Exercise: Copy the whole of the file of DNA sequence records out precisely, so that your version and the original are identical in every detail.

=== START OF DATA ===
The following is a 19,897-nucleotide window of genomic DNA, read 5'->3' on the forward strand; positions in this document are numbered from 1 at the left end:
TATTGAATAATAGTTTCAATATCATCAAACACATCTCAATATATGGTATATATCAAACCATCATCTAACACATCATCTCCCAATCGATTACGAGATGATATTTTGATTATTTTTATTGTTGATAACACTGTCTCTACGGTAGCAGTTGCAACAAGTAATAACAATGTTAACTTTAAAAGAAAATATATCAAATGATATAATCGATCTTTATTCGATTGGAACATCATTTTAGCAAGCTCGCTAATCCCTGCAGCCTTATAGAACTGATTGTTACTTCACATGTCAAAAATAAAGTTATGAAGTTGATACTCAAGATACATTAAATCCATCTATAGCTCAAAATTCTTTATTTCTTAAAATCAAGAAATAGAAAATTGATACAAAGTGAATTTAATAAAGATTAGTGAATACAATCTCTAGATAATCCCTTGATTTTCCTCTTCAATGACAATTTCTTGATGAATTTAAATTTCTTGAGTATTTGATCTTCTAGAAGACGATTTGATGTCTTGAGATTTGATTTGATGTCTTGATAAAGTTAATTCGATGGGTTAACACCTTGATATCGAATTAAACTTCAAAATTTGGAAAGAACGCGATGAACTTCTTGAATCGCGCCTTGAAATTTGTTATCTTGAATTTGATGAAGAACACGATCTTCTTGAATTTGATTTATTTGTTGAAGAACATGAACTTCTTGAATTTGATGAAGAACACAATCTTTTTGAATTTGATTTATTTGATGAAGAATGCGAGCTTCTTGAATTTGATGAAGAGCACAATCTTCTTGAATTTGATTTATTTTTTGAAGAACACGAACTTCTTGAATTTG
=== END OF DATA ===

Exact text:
The following is a 19,897-nucleotide window of genomic DNA, read 5'->3' on the forward strand; positions in this document are numbered from 1 at the left end:
TATTGAATAATAGTTTCAATATCATCAAACACATCTCAATATATGGTATATATCAAACCATCATCTAACACATCATCTCCCAATCGATTACGAGATGATATTTTGATTATTTTTATTGTTGATAACACTGTCTCTACGGTAGCAGTTGCAACAAGTAATAACAATGTTAACTTTAAAAGAAAATATATCAAATGATATAATCGATCTTTATTCGATTGGAACATCATTTTAGCAAGCTCGCTAATCCCTGCAGCCTTATAGAACTGATTGTTACTTCACATGTCAAAAATAAAGTTATGAAGTTGATACTCAAGATACATTAAATCCATCTATAGCTCAAAATTCTTTATTTCTTAAAATCAAGAAATAGAAAATTGATACAAAGTGAATTTAATAAAGATTAGTGAATACAATCTCTAGATAATCCCTTGATTTTCCTCTTCAATGACAATTTCTTGATGAATTTAAATTTCTTGAGTATTTGATCTTCTAGAAGACGATTTGATGTCTTGAGATTTGATTTGATGTCTTGATAAAGTTAATTCGATGGGTTAACACCTTGATATCGAATTAAACTTCAAAATTTGGAAAGAACGCGATGAACTTCTTGAATCGCGCCTTGAAATTTGTTATCTTGAATTTGATGAAGAACACGATCTTCTTGAATTTGATTTATTTGTTGAAGAACATGAACTTCTTGAATTTGATGAAGAACACAATCTTTTTGAATTTGATTTATTTGATGAAGAATGCGAGCTTCTTGAATTTGATGAAGAGCACAATCTTCTTGAATTTGATTTATTTTTTGAAGAACACGAACTTCTTGAATTTG